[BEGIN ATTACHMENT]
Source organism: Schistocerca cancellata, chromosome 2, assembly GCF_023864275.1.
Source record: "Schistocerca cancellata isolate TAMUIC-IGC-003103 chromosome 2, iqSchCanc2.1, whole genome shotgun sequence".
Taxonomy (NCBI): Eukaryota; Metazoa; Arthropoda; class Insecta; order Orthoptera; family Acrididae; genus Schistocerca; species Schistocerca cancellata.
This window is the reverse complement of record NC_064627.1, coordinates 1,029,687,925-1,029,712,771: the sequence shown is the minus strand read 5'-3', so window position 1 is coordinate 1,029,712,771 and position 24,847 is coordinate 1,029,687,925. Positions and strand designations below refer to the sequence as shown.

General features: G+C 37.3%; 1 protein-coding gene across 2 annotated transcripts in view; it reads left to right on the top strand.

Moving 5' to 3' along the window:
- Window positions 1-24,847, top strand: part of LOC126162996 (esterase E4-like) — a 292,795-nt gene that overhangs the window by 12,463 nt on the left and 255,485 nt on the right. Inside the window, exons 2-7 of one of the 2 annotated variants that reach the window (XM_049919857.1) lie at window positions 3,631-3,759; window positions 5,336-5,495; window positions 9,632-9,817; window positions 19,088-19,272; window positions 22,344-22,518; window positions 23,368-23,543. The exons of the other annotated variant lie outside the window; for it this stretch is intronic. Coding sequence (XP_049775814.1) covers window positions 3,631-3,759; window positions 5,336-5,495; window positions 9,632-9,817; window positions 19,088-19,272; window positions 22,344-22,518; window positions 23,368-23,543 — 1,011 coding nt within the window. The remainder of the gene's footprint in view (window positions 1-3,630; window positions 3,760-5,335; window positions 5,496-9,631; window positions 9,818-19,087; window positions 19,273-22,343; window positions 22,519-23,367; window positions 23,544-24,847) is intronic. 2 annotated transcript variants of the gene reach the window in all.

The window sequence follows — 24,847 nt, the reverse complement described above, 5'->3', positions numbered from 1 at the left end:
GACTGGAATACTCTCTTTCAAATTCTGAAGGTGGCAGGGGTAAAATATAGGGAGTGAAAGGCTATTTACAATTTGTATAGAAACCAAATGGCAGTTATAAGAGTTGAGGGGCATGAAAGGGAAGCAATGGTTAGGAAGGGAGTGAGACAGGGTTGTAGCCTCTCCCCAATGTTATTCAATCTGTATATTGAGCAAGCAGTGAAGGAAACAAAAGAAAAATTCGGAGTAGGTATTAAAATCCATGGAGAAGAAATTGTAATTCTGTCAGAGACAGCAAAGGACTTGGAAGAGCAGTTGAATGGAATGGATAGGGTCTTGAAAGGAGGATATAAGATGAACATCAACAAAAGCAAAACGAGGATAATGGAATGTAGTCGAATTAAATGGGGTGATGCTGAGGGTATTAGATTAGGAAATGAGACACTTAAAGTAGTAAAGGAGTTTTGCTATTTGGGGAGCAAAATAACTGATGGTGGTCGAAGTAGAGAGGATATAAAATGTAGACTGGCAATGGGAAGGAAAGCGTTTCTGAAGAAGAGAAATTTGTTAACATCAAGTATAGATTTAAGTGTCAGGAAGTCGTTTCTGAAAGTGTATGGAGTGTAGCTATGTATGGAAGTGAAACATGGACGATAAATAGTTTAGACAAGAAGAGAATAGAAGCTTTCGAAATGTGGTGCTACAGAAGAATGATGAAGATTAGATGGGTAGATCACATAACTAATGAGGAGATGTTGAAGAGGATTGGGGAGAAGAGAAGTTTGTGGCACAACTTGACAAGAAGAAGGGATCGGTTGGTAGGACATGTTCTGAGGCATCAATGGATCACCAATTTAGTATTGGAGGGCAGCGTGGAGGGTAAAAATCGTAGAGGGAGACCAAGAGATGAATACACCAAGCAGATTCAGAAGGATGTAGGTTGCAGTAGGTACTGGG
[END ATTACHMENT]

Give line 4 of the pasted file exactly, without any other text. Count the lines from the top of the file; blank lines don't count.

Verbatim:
This window is the reverse complement of record NC_064627.1, coordinates 1,029,687,925-1,029,712,771: the sequence shown is the minus strand read 5'-3', so window position 1 is coordinate 1,029,712,771 and position 24,847 is coordinate 1,029,687,925. Positions and strand designations below refer to the sequence as shown.